Apricot Prune Conserve || Hitchhiking to Heaven

Red Wine and Clementine Stewed Apricots and Prunes

Stewed apricots and prunes in a flavorful syrup of clementine, red wine, and honey
 This recipe won Best of Show at the 2010 Marin County Fair

Last month I made some clementine confits, which yielded a whole lot of luscious, leftover syrup. I sent a dose of both across the country to snowbound Julia, with a question: What should we do with this delightful, golden elixir?  Her first experiment was British Flapjacks. She also seeded the idea that I might use the syrup in preserves, the way honey is sometimes used.

I opened my recipe binder and sitting right on top were directions for Red Wine Stewed Apricots and Prunes. I’ve been wanting to try this recipe since I ripped it out of a magazine over a year ago — and look, it uses honey! The apricots and prunes are dried, so I felt fine taking it on when ‘cots and plums are out of season. I started playing around and settled on this combination, which turned out to be pretty damned good, if I may say so. (I had a friend over today, and she said so, too.)

Red Wine and Clementine Stewed Apricots and Prunes

1 1/2 cups each dried, roughly chopped apricots and prunes
1 cup clementine syrup
1/2 cup honey
3/4 cup red wine
1 1/4 cup fresh-squeezed clementine juice
2 Tbsp. minced clementine zest
1 cinnamon stick

Heat your oven to 400F. Combine all the ingredients in a baking pan. (The original recipe called for a 9 x 13 pan, but I didn’t have one, so I used a square 2 1/2 quart pan instead. It worked fine.) Cook in the oven until the fruit is tender and the liquid thickens. The original recipe said to cook the mixture for 40 to 50 minutes, but I let mine go for about an hour. Because I’d chopped my fruit into fairly small pieces — nickel sized, more or less — and because I cooked it for a long time, the results were quite like a jam (a conserve, technically) which I like. But it seems like it would be easy to adjust the fruit size and cooking time to create a different texture, with equally flavorful results.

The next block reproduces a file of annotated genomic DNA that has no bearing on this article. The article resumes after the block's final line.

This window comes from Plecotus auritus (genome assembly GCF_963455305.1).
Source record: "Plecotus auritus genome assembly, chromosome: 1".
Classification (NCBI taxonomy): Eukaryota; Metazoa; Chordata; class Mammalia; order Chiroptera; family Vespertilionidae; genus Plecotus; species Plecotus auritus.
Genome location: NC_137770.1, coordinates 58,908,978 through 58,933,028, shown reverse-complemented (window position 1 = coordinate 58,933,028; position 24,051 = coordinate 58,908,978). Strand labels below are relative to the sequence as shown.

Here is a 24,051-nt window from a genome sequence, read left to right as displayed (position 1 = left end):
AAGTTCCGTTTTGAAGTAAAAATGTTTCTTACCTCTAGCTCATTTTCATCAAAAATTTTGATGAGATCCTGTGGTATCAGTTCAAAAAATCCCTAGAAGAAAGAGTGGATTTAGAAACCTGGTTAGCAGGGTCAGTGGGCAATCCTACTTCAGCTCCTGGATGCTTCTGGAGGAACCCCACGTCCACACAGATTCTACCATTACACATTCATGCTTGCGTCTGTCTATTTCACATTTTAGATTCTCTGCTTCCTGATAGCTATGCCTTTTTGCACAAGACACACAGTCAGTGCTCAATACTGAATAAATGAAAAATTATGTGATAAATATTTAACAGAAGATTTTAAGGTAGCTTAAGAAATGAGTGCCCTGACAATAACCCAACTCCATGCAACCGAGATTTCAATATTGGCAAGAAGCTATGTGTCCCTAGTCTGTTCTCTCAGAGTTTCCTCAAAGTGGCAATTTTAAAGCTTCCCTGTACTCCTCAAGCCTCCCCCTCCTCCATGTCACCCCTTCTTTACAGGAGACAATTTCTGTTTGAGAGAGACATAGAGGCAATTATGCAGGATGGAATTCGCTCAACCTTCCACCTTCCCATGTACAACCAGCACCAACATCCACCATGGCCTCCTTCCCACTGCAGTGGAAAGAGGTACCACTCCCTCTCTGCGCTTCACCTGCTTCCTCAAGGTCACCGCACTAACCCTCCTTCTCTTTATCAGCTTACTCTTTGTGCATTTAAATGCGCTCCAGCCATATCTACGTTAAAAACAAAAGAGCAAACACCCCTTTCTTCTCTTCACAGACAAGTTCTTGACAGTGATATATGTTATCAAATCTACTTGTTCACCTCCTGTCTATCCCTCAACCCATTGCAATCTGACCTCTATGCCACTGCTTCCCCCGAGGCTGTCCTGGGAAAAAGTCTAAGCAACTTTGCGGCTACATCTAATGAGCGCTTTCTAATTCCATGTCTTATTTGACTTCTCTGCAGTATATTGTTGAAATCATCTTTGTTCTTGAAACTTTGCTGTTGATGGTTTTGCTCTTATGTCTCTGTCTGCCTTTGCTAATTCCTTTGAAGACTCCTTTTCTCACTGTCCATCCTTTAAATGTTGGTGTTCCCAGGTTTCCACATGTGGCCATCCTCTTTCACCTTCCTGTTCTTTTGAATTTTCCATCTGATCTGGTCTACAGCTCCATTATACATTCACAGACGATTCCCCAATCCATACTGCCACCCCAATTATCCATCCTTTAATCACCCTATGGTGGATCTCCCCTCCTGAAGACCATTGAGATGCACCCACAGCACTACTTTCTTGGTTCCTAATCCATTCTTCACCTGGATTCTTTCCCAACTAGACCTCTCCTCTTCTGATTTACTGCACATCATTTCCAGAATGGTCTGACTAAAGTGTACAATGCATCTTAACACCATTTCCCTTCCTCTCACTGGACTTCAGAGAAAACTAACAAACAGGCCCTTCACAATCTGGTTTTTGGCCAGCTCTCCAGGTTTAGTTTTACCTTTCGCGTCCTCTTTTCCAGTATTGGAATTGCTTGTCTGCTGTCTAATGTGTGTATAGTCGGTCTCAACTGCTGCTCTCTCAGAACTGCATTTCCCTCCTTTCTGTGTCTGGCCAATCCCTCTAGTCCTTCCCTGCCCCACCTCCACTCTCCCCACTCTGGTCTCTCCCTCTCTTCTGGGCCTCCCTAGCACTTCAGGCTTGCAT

I looked at these ingredients — all that citrus, sugar, and alcohol — and decided it would be just fine to preserve the results in a water bath, even though the original recipe wasn’t published for canning. I left 1/2 inch of headspace and processed for ten minutes. The yield was four half pints, one of which is nearly gone.

When I was poking around on the internet to see what I could find about canning a recipe like this, I came across this nibble from Marion Harland’s Complete Cook Book (circa 1903), reassuring us that stewed fruit is a good thing :

She who is familiar with this form of the sweetmeat alone has no conception of how palatable a dessert it makes if properly prepared. Served with plain or sponge cake it is a convenient dessert for Sunday night’s supper, or for the dainty family luncheon.

We don’t have a lot of dainty luncheons around here, but this recipe will be a more-than-welcome addition to our steel cut oats.

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